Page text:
Born in northern France, Claudel moved with her family to Paris around 1881. Early on, she was recognized for both her artistic talent and her physical beauty. After studying sculpture at the Académie Colarossi, she shared an independent studio where Alfred Boucher taught. In 1885, Auguste Rodin asked Claudel to become a studio assistant.
Much attention has been focused on Claudel’s relationship with Rodin—her teacher, mentor, and lover. By working as Rodin’s apprentice, she had the chance to study the nude figure and anatomy, an unusual opportunity for a woman in the 19th century. She modeled hands and feet for Rodin’s Burghers of Calais and posed for figures in his Gates of Hell. By 1893, because of Rodin’s prominence in French culture, Claudel secluded herself in her studio to focus on creating work that would establish her own reputation.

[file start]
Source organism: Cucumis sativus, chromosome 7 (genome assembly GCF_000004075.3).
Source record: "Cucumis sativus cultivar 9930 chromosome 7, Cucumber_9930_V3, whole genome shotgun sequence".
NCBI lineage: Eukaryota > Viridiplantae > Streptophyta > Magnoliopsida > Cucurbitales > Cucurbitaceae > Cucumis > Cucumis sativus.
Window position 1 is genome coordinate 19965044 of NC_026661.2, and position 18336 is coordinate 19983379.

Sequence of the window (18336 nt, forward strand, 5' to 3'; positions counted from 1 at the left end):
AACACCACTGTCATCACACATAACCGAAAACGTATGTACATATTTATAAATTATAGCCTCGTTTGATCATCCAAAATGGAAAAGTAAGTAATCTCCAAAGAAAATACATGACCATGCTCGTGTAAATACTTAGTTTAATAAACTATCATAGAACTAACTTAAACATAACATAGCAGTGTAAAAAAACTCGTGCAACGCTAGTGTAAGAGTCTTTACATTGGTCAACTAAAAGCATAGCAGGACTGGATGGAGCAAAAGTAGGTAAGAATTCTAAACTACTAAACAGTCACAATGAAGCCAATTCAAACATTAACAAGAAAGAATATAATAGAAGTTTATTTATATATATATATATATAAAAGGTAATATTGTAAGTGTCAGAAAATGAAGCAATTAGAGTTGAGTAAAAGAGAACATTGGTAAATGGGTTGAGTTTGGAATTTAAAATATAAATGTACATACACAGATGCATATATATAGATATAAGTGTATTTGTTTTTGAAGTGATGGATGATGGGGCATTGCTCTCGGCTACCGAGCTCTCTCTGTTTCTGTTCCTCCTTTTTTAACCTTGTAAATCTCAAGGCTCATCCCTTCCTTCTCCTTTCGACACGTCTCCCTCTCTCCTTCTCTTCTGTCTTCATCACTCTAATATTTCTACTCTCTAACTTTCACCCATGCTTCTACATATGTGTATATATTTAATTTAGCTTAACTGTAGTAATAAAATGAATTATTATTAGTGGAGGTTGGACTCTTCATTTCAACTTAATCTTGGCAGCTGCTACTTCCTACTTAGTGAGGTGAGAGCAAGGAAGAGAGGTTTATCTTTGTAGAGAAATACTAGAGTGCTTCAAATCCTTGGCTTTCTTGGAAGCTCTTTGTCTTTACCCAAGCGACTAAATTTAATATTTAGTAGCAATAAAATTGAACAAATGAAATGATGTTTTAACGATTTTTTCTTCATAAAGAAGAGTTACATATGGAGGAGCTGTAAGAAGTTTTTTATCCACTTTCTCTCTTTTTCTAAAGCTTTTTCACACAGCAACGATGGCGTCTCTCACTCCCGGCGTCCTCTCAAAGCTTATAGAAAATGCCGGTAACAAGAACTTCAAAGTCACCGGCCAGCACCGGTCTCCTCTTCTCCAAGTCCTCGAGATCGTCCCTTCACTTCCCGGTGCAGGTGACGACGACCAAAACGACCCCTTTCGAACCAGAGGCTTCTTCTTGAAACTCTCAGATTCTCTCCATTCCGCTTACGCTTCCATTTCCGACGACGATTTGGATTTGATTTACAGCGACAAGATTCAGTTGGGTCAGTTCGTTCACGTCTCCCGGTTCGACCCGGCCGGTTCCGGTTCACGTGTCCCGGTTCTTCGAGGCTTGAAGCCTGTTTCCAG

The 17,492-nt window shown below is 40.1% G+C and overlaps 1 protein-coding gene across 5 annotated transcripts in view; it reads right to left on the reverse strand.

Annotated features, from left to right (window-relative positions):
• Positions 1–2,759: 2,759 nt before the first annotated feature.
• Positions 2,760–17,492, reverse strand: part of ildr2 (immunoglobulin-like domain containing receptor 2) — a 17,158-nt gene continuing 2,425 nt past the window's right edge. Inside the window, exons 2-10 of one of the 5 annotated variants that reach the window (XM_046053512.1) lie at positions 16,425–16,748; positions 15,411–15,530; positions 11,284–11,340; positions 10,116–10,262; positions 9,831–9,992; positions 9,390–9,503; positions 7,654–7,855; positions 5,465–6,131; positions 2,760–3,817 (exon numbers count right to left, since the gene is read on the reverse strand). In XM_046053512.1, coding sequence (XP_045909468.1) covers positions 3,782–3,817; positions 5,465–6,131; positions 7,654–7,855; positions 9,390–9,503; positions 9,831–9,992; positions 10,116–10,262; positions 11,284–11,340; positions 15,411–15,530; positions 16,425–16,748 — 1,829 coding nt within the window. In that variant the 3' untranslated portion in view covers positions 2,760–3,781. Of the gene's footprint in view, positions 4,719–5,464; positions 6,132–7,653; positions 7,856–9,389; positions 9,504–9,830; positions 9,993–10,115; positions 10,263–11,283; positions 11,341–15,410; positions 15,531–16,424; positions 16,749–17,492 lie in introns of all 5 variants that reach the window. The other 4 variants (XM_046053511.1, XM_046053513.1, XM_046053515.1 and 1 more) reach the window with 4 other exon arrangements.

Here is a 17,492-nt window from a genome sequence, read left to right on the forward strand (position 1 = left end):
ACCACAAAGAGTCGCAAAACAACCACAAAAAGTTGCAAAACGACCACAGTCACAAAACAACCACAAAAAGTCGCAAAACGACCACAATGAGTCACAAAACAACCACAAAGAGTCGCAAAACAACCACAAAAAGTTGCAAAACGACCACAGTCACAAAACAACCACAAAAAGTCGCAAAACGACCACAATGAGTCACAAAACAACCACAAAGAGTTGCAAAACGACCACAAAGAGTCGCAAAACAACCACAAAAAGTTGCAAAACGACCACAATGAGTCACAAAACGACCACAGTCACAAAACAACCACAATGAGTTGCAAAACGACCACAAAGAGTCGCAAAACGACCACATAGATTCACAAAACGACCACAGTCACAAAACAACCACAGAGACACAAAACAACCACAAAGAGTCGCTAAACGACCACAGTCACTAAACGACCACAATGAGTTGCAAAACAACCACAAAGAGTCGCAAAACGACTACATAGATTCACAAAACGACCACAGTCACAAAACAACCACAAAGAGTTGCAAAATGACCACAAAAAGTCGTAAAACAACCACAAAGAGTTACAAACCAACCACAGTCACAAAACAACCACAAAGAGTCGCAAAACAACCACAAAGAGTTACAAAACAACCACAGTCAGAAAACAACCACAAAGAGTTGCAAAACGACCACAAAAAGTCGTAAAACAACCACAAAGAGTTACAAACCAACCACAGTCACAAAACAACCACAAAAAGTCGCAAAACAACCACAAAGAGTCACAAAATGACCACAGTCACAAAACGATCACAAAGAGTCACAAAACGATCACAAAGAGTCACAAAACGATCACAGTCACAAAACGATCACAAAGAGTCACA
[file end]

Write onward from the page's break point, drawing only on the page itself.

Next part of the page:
Claudel’s nuanced portrayals of the human form resulted in certain sculptures that the state and press censored as overly sensual and inappropriate. These circumstances may have contributed to her declining career and mental state. In 1913, Claudel was committed to a mental asylum, where she remained until her death 30 years later. Her complex personal drama has brought her scholarly and popular attention, yet her critical acclaim came foremost from her unrivaled ability to convey narrative in marble and bronze sculptures.